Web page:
Film studies on Barkley reveal two huge issues that stem from him not playing like the 230 pound back he is. One-on-one pass blocking and the unwillingness to lower his shoulder for extra yards.

Barkley does an adequate job picking up the pass rush but is far too inconsistent for Sundays. He will no doubt be a three-down back in the NFL and protecting his quarterback will become a much bigger priority for him than it was in college.

Addressing his lack of desire to lower his shoulder at the point of contact will be a top priority when he reports to training camp as a rookie. Barkley’s frame is set-up to handle punishment, but he shies away from smaller defenders when the situation calls for more physicality. This may be a side effect of his confidence in his ability to make people miss.

If he is to be a true three-down back in the NFL, teams will have to trust him to protect the quarterback and grind in short-yardage situations.


When it comes to on-field production, many variables contribute to numbers that make up a player’s stat line. The strength of opponent, offensive philosophy and weather can influence the game flow and affect the contributions of an individual player. Often times these factors are out of the player’s control thus skewing the data used to evaluate performance. Barkley may be a victim of such inaccuracies, but the numbers do raise some concerns.

Barkley has been inconsistent over his three years at Happy Valley averaging just five 100-yard rushing performances a season. Finishing fourth in the 2017 Heisman Trophy vote, Barkley wasn’t even the top running back according to voters. That honor went to Stanford’s Bryce Love.

Comparing Barkley to a similar back in both size and skill shows that he may be a victim of the variables mentioned earlier, but again, the data is surprising. San Diego State’s Rashaad Penny (fifth in Heisman voting) is a similar back to Barkley, and while the two are both exciting draft prospects, Barkley gets the higher grade from most draft experts; and it isn’t even close.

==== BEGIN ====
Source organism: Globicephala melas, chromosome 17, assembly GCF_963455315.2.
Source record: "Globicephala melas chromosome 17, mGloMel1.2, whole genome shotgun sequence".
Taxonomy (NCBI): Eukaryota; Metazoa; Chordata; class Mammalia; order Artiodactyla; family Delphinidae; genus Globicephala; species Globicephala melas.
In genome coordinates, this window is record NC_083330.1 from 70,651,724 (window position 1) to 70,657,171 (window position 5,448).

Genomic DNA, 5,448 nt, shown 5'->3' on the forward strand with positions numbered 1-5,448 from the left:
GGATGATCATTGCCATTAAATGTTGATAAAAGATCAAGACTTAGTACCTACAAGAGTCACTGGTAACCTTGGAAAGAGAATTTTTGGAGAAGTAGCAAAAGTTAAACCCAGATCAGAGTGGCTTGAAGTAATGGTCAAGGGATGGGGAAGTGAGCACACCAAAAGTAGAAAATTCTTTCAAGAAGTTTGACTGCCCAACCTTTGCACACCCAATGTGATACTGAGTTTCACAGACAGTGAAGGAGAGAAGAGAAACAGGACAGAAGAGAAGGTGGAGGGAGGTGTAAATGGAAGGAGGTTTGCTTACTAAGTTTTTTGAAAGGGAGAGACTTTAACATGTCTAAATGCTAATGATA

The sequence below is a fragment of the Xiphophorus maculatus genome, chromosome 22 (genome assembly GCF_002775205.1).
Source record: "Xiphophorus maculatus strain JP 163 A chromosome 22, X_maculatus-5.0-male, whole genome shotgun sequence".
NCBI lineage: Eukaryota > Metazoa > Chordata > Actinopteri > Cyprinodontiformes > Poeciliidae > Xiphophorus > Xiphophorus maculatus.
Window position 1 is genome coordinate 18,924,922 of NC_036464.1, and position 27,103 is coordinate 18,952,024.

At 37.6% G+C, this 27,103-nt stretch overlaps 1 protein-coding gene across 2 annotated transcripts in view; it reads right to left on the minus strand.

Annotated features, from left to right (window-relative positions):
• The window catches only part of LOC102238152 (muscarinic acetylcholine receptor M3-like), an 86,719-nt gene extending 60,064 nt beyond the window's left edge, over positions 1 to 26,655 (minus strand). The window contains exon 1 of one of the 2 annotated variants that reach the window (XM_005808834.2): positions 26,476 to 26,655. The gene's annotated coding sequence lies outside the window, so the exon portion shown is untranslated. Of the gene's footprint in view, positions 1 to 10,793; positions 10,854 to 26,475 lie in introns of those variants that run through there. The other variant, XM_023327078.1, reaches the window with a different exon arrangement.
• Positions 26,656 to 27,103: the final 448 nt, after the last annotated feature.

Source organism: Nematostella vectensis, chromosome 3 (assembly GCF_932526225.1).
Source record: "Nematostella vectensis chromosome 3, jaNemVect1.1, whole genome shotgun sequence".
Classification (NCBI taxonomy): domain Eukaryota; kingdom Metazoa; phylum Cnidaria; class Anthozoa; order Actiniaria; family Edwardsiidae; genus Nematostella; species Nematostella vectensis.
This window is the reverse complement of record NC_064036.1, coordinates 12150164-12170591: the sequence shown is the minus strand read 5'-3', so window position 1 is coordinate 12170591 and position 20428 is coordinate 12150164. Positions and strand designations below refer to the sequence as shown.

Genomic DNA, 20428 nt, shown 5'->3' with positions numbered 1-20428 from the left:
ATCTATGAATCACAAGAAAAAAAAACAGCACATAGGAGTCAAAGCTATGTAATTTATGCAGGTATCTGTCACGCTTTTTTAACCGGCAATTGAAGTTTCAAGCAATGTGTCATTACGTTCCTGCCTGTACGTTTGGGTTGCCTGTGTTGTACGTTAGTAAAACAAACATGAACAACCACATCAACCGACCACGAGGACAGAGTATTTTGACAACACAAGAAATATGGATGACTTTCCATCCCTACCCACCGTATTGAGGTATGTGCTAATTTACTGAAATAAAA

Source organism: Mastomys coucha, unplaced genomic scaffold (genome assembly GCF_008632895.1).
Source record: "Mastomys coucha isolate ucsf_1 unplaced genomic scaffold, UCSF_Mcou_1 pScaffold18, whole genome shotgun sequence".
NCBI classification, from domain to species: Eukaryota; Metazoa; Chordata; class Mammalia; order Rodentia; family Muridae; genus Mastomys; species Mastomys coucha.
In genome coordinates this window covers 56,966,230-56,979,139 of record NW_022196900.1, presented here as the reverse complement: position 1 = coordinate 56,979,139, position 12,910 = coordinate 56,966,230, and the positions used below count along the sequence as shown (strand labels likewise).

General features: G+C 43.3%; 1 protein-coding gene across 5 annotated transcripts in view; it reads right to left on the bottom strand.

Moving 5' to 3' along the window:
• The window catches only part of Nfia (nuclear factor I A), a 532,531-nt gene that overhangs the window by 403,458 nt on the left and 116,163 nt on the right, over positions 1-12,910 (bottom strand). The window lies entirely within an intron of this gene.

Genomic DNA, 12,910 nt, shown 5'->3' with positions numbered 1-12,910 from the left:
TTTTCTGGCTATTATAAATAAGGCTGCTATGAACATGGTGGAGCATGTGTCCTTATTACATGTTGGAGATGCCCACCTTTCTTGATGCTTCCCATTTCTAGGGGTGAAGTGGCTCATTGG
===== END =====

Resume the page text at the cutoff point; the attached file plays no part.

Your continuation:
Why would the 2017 CFB leading rusher (Penny), who measures in at 5’11”, 220 pounds, take a back seat to Barkley?

Comparing Penny’s season totals to Barkley’s paints a picture of an obvious discrepancy somewhere in the evaluation process. In 2017 Penny carried the ball 289 times for 2,248 yards and 23 touchdowns. Barkley trailed in every category—running the ball 217 times for 1,271 yards and 18 touchdowns.

It all comes down to consistency with Barkley. The potential is there, and it’s a safe bet that all 32 teams have seen the numbers listed above. Will Barkley’s streaky production play a role in the decision to take him in the top five? Only time will tell.


Saquon Barkley is a generational talent, a potential All-Pro, and maybe the best player on the field in all 16 games of his rookie season. He is powerful, elusive and has breakaway speed. He is a dangerous dual-threat out of the backfield and will be a steal if he falls past the number five pick. His weaknesses are correctable, and with mentorship and good coaching, Barkley may be one of the best running backs to come out of college in the last decade.

NFL Player Comparison

Barry Sanders

Teams with Need At Running Back

Cleveland Browns, New York Giants, New York Jets, Oakland Raiders, Seattle Seahawks, San Francisco 49ers


Cleveland Browns with the number four pick